CHARLOTTE, N.C. – Four Charlotte-Mecklenburg Schools (CMS) educators have been… more>>
September 3rd, 2013 by Amneris Solano
2013-14 Kenan Fellow Amy Powers spent part of her summer at Cottle Farms in Duplin County where she learned what it takes to run a large-scale farming operation. As part of her time at Cottle Farms, she helped develop a marketing campaign for the farm’s new muscadine grape smoothie line.
Ms. Powers teaches at Wallace-Rose Hill High School. Her mentor was John Parker of Cottle Farms. Duplin County Schools and North Carolina New Schools sponsored her Fellowship.
For five weeks in the summer, Kenan Fellows are embedded in research labs, manufacturing facilities, hospitals, agribusinesses and other local workplaces to glean how researchers and industry professionals use science, technology, engineering and math (STEM) on the job.
Kenan Fellows translate what they have learned from their summer work experience back to the classroom where they create lessons to engage students with relevant and practical applications for learning STEM ─ answering the age-old student question “When am I ever going to use this?”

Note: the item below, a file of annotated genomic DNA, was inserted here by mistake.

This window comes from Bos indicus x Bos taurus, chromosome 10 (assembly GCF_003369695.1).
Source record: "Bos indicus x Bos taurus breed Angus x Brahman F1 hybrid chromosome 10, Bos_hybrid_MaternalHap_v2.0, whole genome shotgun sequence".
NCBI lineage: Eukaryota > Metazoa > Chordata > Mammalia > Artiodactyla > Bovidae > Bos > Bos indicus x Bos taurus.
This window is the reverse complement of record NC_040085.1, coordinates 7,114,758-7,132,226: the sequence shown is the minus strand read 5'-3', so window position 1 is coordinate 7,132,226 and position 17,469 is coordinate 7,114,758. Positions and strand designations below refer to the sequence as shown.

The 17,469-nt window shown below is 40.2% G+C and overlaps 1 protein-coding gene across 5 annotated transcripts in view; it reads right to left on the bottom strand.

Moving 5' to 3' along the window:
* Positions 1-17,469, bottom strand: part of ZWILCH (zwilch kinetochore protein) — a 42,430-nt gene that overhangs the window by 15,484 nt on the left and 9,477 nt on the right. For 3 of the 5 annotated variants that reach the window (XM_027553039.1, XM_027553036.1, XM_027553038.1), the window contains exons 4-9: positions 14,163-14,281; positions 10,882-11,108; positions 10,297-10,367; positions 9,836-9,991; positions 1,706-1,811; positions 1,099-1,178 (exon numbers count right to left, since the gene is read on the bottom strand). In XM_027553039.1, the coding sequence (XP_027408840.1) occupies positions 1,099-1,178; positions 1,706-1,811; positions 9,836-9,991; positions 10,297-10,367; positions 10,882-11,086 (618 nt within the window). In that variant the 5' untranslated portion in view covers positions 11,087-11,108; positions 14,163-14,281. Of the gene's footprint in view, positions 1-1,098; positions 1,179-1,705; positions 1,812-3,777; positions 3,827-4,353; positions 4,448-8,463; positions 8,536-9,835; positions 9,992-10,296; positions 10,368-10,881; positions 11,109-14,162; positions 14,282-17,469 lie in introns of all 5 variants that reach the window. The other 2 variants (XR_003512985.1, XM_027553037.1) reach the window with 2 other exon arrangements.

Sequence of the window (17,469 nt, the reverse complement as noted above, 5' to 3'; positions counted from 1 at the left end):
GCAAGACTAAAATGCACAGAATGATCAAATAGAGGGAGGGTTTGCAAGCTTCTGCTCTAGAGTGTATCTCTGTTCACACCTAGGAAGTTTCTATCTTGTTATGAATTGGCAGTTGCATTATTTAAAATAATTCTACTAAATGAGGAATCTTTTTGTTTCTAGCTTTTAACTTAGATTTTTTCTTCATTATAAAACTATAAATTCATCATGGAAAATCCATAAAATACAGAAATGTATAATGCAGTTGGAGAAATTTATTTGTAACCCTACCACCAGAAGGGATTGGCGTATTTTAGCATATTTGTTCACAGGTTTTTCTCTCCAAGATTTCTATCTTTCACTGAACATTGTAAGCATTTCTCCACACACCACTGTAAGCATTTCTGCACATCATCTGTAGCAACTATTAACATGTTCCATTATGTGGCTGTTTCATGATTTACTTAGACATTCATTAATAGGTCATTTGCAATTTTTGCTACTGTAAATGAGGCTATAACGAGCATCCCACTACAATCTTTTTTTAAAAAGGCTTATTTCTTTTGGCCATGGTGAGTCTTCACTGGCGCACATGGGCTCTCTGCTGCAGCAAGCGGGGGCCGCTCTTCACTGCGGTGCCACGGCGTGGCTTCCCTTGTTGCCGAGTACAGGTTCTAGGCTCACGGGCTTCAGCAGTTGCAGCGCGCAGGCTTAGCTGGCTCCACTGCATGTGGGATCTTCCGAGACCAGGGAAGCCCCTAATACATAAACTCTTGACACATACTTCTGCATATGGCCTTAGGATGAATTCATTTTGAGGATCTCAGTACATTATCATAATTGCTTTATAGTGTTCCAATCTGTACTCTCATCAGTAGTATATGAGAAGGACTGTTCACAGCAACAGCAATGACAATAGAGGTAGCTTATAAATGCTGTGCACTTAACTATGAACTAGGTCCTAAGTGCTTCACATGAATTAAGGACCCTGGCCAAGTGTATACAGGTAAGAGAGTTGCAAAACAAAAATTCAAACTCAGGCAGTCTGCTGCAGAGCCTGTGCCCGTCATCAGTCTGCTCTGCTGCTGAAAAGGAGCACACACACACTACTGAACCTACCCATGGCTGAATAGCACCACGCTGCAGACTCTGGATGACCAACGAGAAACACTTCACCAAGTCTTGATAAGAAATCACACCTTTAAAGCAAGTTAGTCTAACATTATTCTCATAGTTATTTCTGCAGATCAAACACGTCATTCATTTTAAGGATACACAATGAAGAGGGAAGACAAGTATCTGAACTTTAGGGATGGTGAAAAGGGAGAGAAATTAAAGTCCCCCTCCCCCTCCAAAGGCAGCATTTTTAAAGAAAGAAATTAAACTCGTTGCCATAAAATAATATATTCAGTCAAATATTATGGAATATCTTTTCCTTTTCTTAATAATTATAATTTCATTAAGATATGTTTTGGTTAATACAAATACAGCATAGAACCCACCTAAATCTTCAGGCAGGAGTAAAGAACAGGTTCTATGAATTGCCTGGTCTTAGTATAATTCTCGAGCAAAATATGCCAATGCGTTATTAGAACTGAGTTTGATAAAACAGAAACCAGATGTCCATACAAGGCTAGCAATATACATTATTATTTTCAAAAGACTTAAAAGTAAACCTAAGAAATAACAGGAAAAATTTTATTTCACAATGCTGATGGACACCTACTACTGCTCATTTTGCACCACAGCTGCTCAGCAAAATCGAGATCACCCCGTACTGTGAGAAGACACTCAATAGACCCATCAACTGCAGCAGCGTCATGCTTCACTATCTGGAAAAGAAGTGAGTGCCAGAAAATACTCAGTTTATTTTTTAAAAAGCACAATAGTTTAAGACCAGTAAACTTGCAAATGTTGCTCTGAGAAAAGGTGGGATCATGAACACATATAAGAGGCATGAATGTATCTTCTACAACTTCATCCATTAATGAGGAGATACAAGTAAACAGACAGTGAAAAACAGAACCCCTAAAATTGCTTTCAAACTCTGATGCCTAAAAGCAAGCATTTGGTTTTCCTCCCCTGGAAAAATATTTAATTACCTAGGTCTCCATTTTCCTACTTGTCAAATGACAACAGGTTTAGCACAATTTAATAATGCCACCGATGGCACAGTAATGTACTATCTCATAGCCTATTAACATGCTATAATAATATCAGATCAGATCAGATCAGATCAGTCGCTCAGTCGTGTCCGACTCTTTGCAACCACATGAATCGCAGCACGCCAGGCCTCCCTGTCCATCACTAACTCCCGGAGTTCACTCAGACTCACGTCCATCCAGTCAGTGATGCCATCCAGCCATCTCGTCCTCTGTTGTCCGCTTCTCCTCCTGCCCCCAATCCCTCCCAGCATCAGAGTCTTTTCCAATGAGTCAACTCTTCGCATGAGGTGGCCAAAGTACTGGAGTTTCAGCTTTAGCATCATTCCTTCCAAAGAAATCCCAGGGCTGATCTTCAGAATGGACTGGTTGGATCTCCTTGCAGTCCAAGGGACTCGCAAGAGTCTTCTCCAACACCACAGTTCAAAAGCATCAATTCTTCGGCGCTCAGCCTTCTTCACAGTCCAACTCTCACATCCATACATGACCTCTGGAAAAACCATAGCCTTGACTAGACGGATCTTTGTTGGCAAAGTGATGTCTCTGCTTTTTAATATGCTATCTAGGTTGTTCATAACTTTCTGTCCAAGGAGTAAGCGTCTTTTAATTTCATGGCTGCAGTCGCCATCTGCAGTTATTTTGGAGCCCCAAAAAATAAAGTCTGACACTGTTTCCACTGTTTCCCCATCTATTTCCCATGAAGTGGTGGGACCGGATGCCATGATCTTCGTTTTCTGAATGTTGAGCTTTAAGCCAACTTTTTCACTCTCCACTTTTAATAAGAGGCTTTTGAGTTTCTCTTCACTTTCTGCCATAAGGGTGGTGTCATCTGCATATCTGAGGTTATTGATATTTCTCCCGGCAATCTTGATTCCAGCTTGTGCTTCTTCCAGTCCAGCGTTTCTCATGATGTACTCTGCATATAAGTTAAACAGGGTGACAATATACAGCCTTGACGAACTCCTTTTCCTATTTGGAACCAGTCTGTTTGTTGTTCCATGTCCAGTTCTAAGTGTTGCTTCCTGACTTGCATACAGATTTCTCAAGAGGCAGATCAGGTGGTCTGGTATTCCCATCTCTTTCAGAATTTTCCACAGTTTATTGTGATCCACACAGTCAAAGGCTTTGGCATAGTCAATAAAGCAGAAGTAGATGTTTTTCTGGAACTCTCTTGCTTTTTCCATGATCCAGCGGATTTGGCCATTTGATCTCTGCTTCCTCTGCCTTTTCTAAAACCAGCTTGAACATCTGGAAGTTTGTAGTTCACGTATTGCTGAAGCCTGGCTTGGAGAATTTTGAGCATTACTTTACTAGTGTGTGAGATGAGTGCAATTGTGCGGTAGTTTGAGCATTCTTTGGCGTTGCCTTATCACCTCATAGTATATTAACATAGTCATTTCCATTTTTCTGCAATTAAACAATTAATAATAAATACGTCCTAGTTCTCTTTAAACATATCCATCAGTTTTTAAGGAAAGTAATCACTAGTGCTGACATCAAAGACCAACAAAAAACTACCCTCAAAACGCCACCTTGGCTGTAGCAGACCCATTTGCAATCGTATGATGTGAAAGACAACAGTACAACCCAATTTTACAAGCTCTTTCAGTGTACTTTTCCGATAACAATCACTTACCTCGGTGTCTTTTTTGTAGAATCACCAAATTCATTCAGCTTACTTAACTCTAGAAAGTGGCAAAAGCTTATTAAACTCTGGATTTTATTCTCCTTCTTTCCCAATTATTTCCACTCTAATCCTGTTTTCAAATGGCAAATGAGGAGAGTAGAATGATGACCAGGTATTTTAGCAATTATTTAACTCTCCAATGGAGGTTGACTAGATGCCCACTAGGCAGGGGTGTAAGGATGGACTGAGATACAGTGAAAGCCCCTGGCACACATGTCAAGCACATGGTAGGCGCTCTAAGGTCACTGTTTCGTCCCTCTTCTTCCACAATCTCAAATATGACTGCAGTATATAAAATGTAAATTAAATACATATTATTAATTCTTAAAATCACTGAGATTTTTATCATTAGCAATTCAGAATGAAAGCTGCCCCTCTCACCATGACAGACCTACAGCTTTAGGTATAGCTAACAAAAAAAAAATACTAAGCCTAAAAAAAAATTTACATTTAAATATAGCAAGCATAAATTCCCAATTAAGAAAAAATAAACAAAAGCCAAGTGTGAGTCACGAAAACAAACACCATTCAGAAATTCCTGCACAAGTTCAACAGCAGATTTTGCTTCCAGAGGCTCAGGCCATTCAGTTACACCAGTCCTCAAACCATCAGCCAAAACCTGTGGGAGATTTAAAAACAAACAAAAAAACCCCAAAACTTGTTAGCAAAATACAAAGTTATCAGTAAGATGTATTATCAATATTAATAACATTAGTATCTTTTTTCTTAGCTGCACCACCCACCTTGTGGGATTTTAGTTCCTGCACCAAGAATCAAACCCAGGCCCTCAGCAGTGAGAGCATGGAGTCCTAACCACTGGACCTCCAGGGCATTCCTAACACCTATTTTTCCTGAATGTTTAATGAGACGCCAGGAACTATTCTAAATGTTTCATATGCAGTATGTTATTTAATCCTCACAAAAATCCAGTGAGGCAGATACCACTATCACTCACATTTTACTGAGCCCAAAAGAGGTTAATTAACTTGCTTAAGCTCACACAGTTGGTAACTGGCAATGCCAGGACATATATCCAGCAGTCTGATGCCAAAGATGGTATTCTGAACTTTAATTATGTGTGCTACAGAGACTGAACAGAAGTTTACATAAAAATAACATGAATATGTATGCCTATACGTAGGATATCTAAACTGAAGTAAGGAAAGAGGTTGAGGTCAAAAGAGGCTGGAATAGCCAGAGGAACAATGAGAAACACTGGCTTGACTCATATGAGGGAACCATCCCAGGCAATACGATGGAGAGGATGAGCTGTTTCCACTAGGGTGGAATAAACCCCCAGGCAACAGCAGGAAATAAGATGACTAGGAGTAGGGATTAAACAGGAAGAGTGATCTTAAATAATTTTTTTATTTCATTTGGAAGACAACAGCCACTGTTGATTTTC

What departments have you had a chance to explore during your time at Cottle Farms?
A: I had the pleasure of seeing the entire operation:
• Physical Facilities: fields, packing houses, irrigation pump houses, machine shop, equipment sheds, and the cold storage facilities
• Office of Chief Officer of Operations
• Sales – Berry
• Sales – Vegetables, grapes
• SQF – Safe Quality Food Dept.
• Muscadine Times (subsidiary)
• Farm Owners
How has this experience affected your teaching career?
A: I have a better idea of the workforce needs of regional business and how I should better prepare my students to fulfill those needs. I have enjoyed looking at the world as a student.
What has been the most eye-opening experience during your time at Cottle Farms?
A: I had no idea what running a large-scale farm was like. I knew crops were grown, went to market and then to the table. But I did not know how diverse and sometimes complicated getting food to market could be.
What new careers have you learned about that you want to share with your students?
A: My students can enter the agricultural field as:
• Graphic artists
• Health and safety experts
• Human resource experts
All of these don’t even require stepping outside a building!
How will you incorporate this experience into your classwork?
A: I want to expose my students to the “other side of agriculture” through extensive research, interviews of field experts, mock marketing campaigns, and analysis of the language of agricultural marketing. Ultimately, I want them to create a real or hypothetical product with agricultural roots and plan a marketing strategy.
When your students ask you, “Ms. Powers, what did you do last summer,” how will you sum up your experience?
A: I spent my summer getting my hands dirty and my horizons expanded!
*Photo by Amneris Solano: Amy Powers at Cottle Farms in Duplin County.